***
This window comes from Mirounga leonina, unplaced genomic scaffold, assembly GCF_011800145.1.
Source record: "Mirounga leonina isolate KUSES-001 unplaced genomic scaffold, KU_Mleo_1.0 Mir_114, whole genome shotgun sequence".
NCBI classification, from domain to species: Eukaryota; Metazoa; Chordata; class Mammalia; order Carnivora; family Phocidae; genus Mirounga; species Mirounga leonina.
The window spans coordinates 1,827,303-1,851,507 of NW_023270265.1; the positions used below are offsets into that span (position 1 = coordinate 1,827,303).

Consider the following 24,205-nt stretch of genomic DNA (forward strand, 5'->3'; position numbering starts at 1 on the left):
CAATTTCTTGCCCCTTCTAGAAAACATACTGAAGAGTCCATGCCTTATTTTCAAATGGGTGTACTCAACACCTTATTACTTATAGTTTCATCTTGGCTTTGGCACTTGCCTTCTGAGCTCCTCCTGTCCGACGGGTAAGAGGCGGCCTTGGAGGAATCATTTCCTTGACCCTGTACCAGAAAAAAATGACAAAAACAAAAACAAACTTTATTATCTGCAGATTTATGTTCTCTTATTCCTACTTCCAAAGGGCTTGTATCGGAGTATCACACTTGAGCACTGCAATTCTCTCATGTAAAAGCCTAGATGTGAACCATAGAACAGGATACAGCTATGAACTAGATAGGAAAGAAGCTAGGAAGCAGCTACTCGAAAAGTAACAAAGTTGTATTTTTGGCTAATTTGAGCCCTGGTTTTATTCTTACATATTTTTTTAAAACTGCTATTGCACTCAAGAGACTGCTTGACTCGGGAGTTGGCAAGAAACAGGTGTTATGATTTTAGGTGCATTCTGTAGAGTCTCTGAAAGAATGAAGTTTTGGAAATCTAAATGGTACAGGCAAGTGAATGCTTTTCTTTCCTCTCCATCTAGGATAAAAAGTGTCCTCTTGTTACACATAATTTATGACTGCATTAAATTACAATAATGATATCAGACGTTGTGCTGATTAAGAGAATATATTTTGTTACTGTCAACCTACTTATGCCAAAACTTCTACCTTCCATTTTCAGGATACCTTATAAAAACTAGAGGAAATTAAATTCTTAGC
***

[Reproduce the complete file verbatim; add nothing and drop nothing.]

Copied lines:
This window comes from Mirounga leonina, unplaced genomic scaffold, assembly GCF_011800145.1.
Source record: "Mirounga leonina isolate KUSES-001 unplaced genomic scaffold, KU_Mleo_1.0 Mir_114, whole genome shotgun sequence".
NCBI classification, from domain to species: Eukaryota; Metazoa; Chordata; class Mammalia; order Carnivora; family Phocidae; genus Mirounga; species Mirounga leonina.
The window spans coordinates 1,827,303-1,851,507 of NW_023270265.1; the positions used below are offsets into that span (position 1 = coordinate 1,827,303).

Consider the following 24,205-nt stretch of genomic DNA (forward strand, 5'->3'; position numbering starts at 1 on the left):
CAATTTCTTGCCCCTTCTAGAAAACATACTGAAGAGTCCATGCCTTATTTTCAAATGGGTGTACTCAACACCTTATTACTTATAGTTTCATCTTGGCTTTGGCACTTGCCTTCTGAGCTCCTCCTGTCCGACGGGTAAGAGGCGGCCTTGGAGGAATCATTTCCTTGACCCTGTACCAGAAAAAAATGACAAAAACAAAAACAAACTTTATTATCTGCAGATTTATGTTCTCTTATTCCTACTTCCAAAGGGCTTGTATCGGAGTATCACACTTGAGCACTGCAATTCTCTCATGTAAAAGCCTAGATGTGAACCATAGAACAGGATACAGCTATGAACTAGATAGGAAAGAAGCTAGGAAGCAGCTACTCGAAAAGTAACAAAGTTGTATTTTTGGCTAATTTGAGCCCTGGTTTTATTCTTACATATTTTTTTAAAACTGCTATTGCACTCAAGAGACTGCTTGACTCGGGAGTTGGCAAGAAACAGGTGTTATGATTTTAGGTGCATTCTGTAGAGTCTCTGAAAGAATGAAGTTTTGGAAATCTAAATGGTACAGGCAAGTGAATGCTTTTCTTTCCTCTCCATCTAGGATAAAAAGTGTCCTCTTGTTACACATAATTTATGACTGCATTAAATTACAATAATGATATCAGACGTTGTGCTGATTAAGAGAATATATTTTGTTACTGTCAACCTACTTATGCCAAAACTTCTACCTTCCATTTTCAGGATACCTTATAAAAACTAGAGGAAATTAAATTCTTAGC